Jun 4, 2007
Faces and Places
Lefrançois wins first Prix André Lagarrigue
In a ceremony at the Laboratoire de l'Accélérateur Linéaire (LAL), Orsay on 29 March, Jacques Lefrançois received the new Prix André Lagarrigue from the president of the French Physics Society, Michèle Leduc. Guy Wormser, director of the LAL, which instituted the prize, Michel Spiro, director of IN2P3 and president of the International Jury, and representatives of the co-financing institutions (CEA, CERN, ´cole Polytechnique, IN2P3, LAL and University Paris-Sud) joined in congratulating the prize winner after a cheerful recollection of Jacques Lefrançois' achievements and leadership.
Fibernet and Quantum receive ALICE awards
In a ceremony on 9 March, the ALICE Collaboration recognized Fibernet Ltd, based in Yokneam, Israel, and Quantum Corp., of San Jose, US, for their outstanding contributions in meeting demanding or unusual requirements.
Fibernet Ltd was rewarded for the excellent and timely assembly of the silicon strip detector (SSD) boards of the inner tracking system with cable connections. Special low-mass cables, just a millimetre in diameter, connect the inner parts of the SSD to the outside world. Owing to the limited space in the centre of ALICE, it was necessary for the assembly to have no twists between the three sets of conductors. Fibernet Ltd created cables containing a total of 25,000 wires that were supple and could easily be laid out in any curve.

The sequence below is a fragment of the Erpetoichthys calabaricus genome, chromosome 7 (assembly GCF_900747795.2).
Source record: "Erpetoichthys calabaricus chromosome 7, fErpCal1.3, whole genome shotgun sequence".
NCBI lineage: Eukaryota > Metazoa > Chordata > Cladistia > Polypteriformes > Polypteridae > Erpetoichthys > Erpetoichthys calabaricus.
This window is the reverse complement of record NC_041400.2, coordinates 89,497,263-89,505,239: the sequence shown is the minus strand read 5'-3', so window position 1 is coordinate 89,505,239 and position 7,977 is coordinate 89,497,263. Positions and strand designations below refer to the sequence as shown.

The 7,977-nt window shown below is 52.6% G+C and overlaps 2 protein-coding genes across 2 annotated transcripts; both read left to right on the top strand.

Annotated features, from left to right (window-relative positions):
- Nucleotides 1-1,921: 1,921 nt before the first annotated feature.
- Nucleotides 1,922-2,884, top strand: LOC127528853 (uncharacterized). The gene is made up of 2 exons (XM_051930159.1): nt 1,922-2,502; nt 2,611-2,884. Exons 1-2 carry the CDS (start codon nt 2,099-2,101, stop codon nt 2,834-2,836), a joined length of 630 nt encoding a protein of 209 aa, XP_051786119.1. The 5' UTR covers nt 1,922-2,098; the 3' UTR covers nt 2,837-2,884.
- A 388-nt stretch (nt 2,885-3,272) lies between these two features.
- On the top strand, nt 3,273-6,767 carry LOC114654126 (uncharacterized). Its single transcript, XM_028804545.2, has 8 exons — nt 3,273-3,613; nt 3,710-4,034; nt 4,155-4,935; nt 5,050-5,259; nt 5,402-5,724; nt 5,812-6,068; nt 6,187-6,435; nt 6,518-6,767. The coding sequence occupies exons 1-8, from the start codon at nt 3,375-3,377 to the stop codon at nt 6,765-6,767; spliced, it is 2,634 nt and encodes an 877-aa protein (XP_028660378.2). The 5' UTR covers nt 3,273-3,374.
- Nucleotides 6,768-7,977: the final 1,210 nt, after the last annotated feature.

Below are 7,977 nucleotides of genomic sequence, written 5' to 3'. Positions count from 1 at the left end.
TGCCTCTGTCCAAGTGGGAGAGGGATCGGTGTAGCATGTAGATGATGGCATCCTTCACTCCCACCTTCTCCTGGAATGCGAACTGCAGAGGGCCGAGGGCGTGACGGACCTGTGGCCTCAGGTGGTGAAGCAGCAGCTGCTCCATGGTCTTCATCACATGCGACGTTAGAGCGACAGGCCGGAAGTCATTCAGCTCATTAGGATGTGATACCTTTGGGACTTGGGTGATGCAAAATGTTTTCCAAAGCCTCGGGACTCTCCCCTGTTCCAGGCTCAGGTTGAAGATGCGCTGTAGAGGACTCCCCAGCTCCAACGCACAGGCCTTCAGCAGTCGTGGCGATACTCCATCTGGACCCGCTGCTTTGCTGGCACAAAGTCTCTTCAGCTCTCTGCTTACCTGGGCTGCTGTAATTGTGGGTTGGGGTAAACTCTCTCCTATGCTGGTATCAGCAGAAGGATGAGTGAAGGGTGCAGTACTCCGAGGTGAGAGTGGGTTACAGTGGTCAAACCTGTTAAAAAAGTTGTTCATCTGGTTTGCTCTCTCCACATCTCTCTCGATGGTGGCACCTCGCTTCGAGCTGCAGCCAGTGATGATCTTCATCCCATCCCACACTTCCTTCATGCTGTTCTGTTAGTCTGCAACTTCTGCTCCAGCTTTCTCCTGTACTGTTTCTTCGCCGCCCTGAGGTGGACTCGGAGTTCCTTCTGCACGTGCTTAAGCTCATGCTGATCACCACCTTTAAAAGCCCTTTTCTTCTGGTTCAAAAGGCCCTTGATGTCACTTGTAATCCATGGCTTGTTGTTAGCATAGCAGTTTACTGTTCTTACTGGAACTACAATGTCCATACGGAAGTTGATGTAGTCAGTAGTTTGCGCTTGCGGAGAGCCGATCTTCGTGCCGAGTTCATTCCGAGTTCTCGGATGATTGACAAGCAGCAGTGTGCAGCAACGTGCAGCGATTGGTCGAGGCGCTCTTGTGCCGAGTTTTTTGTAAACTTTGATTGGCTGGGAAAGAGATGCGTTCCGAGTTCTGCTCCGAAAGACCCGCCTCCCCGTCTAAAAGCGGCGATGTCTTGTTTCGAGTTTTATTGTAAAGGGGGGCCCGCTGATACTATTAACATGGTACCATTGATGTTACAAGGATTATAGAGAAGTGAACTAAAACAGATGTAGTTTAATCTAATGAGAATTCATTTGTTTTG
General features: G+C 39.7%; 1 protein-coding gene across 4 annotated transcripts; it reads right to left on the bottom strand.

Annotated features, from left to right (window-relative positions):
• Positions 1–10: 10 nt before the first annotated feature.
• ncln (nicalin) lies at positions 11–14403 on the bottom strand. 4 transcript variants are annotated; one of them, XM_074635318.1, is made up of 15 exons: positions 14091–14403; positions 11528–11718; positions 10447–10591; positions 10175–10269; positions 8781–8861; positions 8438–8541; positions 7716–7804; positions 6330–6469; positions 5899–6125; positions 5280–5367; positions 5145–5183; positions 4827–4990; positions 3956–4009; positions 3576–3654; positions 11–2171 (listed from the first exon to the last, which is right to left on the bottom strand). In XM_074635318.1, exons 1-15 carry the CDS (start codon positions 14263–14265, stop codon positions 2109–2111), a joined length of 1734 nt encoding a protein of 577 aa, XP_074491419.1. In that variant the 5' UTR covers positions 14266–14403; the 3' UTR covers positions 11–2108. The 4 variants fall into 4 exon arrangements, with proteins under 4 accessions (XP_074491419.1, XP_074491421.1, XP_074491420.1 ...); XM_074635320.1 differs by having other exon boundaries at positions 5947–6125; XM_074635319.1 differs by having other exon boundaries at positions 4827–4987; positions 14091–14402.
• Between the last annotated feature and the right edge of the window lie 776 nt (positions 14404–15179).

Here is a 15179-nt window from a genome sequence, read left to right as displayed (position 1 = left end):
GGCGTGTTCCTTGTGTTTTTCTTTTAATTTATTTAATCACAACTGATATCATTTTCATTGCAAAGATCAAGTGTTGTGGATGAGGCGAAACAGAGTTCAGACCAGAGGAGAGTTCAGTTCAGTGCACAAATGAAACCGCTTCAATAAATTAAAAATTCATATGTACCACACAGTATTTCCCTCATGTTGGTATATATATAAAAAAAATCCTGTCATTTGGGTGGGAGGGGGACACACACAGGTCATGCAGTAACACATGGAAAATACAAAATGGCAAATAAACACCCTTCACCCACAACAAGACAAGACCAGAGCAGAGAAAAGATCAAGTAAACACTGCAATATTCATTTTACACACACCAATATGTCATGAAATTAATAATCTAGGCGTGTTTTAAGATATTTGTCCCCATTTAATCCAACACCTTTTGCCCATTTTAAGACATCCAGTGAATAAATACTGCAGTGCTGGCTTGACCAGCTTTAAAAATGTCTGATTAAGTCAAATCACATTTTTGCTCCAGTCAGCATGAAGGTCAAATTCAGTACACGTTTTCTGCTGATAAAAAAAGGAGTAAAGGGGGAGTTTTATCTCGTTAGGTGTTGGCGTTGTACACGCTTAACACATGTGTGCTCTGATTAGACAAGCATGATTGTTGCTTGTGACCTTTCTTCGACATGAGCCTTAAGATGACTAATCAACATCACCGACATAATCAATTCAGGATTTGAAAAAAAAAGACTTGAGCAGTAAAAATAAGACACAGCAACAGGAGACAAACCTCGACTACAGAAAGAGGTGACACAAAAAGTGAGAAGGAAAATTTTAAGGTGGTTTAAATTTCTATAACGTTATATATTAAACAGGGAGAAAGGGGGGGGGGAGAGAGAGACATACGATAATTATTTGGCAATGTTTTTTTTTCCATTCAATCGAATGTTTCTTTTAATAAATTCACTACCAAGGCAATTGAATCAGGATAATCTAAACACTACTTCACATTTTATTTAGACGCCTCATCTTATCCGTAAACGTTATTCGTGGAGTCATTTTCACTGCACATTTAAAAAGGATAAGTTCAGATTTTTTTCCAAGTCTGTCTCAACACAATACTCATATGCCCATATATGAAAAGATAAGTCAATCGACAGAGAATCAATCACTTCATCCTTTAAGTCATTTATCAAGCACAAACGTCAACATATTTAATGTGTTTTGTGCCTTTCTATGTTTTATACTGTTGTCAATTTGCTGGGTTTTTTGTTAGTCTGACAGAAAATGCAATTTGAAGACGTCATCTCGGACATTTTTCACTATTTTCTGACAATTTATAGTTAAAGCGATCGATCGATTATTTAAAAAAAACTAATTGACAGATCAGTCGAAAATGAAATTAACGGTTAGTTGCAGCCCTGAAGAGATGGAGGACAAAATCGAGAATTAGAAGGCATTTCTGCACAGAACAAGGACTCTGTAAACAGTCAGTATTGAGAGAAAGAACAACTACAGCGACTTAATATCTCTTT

Quantum Corp. received its award for the high-performance cluster file system, StorNext, which has been deployed by the ALICE data-acquisition system, as well as for its outstanding co-operation and support in implementing the software. The ALICE experiment is expected to generate a petabyte of data a month and it required a way to store the data temporarily before transferring it to the CERN mass-storage systems. Quantum Corp. provided the highest performance for this task, along with a co-operative and helpful attitude.
Physicist makes ATLAS muon chamber sing in his home-made barrel organ
NIKHEF physicist Henk Tiecke showed that particle detectors can make good music when he used pipes cut from spares for the ATLAS Monitored Drift Tube (MDT) detector as part of his Dutch-style barrel organ.
Tiecke, who worked on the ZEUS experiment at DESY until retiring last summer, visited some colleagues working on the production of the ATLAS chambers at NIKHEF in 2005. He noticed that the aluminium tubes they were using to build the chambers were about 3 cm in diameter – just the right size to provide the lower tones in his barrel organ. So for fun he replaced 19 of the 35 pipes by cutting up one of the spare MDT detector tubes, and was able to play at NIKHEF during festivities for the shipment of the first chambers to CERN.